Talks may reshape Syrian opposition
U.S. proposal seeks broader representation
DOHA, Qatar – Over the coming days, Syria’s anti-regime camp will wrangle over reorganizing its ranks, as the United States pushes a proposal to create a new leadership body with fewer Syrian exiles and more military commanders fighting on the ground to bring down President Bashar Assad.
But there are serious doubts whether the divided and ideologically diverse factions can come together into a structure the U.S. and its allies can work with.
Hundreds of Syrian opposition figures are taking part in a five-day conference starting today in the Qatari capital, Doha, seen as the most serious push yet to forge a united front to help end the 19-month conflict that has killed more than 36,000 people and left much of the country in ruins.
For the United States, it represents an opportunity to overhaul Syria’s fragmented opposition leadership, which is widely seen as petty, ineffective and cut off from the events on the ground. Washington hopes a more cohesive and representative body can provide a reliable partner, buffer against interference by extremists and help bring Syria’s allies Russia and China on board with change.
The key issue is whether the main political opposition group, the Syrian National Council, which consists largely of academics and Syrian exiles, will accept a U.S.-backed proposal to set up a new 50-member leadership team with more representatives from inside Syria.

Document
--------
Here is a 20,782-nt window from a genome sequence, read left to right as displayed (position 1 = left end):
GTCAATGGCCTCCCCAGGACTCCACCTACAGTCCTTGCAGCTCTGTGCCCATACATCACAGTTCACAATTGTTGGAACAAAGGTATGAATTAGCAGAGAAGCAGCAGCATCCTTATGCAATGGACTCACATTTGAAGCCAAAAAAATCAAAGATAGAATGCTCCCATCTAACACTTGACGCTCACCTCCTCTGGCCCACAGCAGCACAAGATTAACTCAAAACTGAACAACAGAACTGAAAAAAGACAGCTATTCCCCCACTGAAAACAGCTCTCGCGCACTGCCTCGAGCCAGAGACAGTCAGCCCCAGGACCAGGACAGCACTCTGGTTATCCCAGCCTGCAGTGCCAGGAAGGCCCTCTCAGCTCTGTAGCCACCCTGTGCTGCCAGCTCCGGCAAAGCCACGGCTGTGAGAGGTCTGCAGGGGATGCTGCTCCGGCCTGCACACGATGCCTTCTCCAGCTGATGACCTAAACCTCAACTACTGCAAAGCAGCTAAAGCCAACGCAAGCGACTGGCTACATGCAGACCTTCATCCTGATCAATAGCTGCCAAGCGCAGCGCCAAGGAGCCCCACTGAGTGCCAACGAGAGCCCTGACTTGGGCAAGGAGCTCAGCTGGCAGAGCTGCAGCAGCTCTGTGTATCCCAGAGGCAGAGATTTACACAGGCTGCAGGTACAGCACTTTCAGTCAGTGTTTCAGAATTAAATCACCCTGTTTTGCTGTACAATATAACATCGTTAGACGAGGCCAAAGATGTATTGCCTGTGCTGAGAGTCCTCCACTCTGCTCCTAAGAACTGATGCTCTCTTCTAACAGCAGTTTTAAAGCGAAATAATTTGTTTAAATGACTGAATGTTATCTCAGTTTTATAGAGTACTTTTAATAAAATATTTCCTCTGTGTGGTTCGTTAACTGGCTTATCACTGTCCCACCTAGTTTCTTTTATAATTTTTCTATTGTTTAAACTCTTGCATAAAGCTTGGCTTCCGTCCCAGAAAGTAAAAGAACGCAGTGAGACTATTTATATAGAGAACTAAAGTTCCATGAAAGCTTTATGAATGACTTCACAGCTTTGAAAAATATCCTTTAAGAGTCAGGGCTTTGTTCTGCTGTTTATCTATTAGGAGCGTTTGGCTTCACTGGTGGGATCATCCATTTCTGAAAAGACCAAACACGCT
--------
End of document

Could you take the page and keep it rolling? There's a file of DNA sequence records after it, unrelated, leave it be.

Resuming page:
Under the new plan, called the Syrian National Initiative, the new leadership would include representatives of the rebels’ Free Syrian Army, political groups and local councils in Syria. The SNC would also be included, but its influence would be diluted significantly.
Burhan Ghalioun, a senior SNC member, said Saturday that the group is willing to consider the idea but hasn’t decided yet.
Potential members of the new leadership will discuss the initiative on Thursday. “We have agreed to attend the (Thursday) meeting, but there is no agreement to adopt the initiative as it is,” Ghalioun told the Associated Press
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